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2019 WILD Program participants and panel
Report

Leadership development for women in STEM

30/08/2019
By Jane Schuller
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Despite making progress in Australia, women in stem lack representation in key leadership positions. JANE SCHULLER explains how the wild program is working to change exactly that.

It is well recognised that in virtually all areas of the paid workforce, women are underrepresented in leadership positions. The recent Australian Academy of Science Decadal Plan discussion paper describes how women in science, technology, engineering and maths (STEM) fields are lost in a leaky pipeline at every stage of the professional ladder, due to factors such as stereotypes, discrimination, culture and structure.

According to the latest statistics from Australian Government Workplace Gender Equality Agency 2019, women hold only 13.7% of chair positions and 25.8% of directorships. Overall, women represent only 30.5% of key management personnel. Whilst these numbers have improved in recent times, progress is slow and there are compelling reasons to do more.

As per the Australian Government Allied Health Workforce Report released in 2013, of the 127,000 registered practitioners nine out of the 11 allied health professions were predominantly staffed by women (except optometry and chiropractic). In the more recent 2017 Victorian Allied Health Workforce Review, led by Professor Susan Nancarrow, of the 27 allied health professions included, more than half consisted of 70% or more women.

"With a predominance of women in allied health, we need to provide opportunities for women to build their qualifications, gain skills and undertake professional development"

With a predominance of women in allied health, we need to provide opportunities for women to build their qualifications, gain skills and undertake professional development to increase the number in senior leadership positions.

Allied health professionals undertake a science-related undergraduate degree with little or no financial, strategy, risk, legal or governance education. Not-for-profit (NFP) governance from peak bodies like Orthoptics Australia requires strong leadership to be properly run.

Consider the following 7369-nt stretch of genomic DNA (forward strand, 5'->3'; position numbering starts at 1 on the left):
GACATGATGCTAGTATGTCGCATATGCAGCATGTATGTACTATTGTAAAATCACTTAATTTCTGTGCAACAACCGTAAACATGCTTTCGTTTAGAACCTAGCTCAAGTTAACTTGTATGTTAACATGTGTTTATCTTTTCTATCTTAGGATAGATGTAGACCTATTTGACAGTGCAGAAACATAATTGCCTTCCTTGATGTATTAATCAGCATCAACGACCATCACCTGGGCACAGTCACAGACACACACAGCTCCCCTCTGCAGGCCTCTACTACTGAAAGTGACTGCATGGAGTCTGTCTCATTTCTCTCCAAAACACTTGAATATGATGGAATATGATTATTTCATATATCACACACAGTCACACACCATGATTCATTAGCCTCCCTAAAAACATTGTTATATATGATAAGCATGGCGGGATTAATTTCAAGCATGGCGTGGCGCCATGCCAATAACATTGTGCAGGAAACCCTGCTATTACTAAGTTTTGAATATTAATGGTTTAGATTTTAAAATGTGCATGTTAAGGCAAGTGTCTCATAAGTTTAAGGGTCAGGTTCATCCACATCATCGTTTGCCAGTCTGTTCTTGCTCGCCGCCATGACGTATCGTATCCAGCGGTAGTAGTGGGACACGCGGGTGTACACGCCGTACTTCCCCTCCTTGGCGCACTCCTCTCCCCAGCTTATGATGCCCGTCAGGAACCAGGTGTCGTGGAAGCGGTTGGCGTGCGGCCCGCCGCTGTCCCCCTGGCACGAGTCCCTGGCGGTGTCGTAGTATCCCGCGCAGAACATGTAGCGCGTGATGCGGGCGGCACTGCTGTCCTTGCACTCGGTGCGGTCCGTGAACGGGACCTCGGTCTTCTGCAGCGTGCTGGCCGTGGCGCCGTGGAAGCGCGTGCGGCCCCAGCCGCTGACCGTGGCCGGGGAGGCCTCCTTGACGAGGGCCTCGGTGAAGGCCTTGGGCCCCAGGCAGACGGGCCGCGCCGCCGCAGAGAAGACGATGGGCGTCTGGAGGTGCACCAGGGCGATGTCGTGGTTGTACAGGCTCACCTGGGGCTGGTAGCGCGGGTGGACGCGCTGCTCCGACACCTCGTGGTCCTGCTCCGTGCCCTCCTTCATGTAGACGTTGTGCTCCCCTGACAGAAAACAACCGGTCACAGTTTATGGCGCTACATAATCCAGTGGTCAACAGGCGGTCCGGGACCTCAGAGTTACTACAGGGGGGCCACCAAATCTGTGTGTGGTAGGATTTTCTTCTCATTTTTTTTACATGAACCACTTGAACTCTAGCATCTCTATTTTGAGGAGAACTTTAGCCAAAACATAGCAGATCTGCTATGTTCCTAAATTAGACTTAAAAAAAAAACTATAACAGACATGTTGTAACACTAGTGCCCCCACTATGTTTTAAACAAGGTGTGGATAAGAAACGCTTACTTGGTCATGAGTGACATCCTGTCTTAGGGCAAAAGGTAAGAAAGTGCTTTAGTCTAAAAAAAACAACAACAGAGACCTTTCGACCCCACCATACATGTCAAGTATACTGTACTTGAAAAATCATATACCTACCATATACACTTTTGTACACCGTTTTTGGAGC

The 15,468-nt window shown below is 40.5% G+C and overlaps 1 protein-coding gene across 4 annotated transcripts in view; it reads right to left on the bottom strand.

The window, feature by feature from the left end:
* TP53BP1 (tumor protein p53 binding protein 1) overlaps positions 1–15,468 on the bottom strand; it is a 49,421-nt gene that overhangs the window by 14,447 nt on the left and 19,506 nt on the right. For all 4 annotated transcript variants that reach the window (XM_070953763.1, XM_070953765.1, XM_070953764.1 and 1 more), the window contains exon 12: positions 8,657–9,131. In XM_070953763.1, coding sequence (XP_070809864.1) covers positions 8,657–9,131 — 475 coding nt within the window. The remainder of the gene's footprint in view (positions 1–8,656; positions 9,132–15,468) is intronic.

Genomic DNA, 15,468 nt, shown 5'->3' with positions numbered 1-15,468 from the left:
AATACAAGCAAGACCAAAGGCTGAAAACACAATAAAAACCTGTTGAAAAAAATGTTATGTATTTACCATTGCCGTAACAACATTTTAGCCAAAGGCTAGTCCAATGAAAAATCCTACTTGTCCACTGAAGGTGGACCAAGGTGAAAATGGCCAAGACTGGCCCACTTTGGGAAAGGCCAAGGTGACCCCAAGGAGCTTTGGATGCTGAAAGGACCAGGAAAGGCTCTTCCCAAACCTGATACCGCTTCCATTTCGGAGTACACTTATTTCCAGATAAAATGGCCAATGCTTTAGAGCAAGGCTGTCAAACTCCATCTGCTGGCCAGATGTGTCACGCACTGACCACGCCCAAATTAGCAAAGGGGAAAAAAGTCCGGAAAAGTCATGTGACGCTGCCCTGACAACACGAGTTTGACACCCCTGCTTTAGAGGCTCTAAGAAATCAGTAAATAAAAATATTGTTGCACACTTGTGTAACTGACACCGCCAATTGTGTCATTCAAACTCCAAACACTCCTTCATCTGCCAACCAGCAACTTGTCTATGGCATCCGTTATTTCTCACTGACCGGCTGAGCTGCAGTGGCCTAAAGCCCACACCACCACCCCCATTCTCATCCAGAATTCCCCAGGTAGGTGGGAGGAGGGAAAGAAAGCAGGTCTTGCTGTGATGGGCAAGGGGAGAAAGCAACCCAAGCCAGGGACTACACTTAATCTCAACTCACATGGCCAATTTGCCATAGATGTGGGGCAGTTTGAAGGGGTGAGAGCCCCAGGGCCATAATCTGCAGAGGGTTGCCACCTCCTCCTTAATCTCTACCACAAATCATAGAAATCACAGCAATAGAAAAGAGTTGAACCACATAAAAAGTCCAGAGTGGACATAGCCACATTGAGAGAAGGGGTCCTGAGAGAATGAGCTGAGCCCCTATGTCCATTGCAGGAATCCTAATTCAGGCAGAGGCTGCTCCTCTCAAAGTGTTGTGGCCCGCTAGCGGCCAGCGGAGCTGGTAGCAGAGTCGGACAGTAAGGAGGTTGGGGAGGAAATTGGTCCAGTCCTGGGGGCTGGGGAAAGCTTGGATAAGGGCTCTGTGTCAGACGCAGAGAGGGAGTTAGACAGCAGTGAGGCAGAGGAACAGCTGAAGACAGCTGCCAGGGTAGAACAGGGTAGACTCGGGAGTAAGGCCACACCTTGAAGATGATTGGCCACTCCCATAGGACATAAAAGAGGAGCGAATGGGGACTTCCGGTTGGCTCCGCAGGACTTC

Good governance ensures our work aligns with and contributes to us achieving our mission and purpose, supports strong strategic planning, allows us to increase our operational effectiveness, ensures regulatory compliance and improves financial and risk management, whilst also improving our member and stakeholder engagement.

In recent times the NFP sector has undergone significant regulatory reform, with many being forced to be more competitive to survive. There have also been a number of reports in the media of misconduct and poor leadership.

Good leadership from the chair and the board is necessary to set the tone and provide the organisation’s guiding values, attitudes and behaviours to support its purpose and strategy, as well as to meet its obligations under the law.

AFT Pharmaceuticals
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When I joined the board at Orthoptics Australia in 2017, I had more than 20 years’ experience as an orthoptist working in the USA, Asia and Australia, but had never had any formal governance training or board mentoring. It was important to address gaps in my knowledge around modern governance, directors’ duties and how to steer a not-for-profit board through the complex regulatory environment.

With many of these issues in mind three inspiring women, Lauren Giorgio, Nadine Brew and Udani Reets, established the WILD (Women in Leadership Development) Program, which is led by the Centre for Eye Research Australia (CERA) alongside a project team comprising of STEM professionals across Victoria. It is supported by the Department of Industry, Innovation and Science (Women in STEM and Entrepreneurship grant), and Brandon Capital Partners.

The WILD Program aims to develop the qualifications, skills and confidence that early to mid-career women need in order to gain senior leadership and company board positions. I was accepted into the 2019 program as part of an inaugural cohort of 20. The program consists of three components: The AICD Directors Course, a leadership skills short course (led by facilitators ‘The Missing Peace’) and mentoring with real-world board experience and shadowing a STEM mentor.

The week-long intensive AICD Directors Course held in February this year is highly sought-after and covers topics such as financial literacy, legal and regulatory aspects of directorship, strategy and risk, including a range of effective decision-making processes.

However, without the support of the scholarships like the WILD Program, the cost of $11,500 can present as a barrier to many funding themselves and for not-for-profits who cannot finance their directors to attend.

The Leadership Retreat facilitated by ‘The Missing Peace’ had a different focus. The purpose was to identify core strengths and discover how best to draw on them to lead. The sessions increased self-awareness and provided practical tools for greater self-regulation and resilience.

The wonderful part of the retreat was connecting with 20 talented and inspiring WILD women, cementing friendships and sharing courageous personal stories about our journeys in STEM.

The final part to the program is yet to come, but I am thrilled to share that my board mentor is Dr Pascal Hickey from biotechnology company Aravax.

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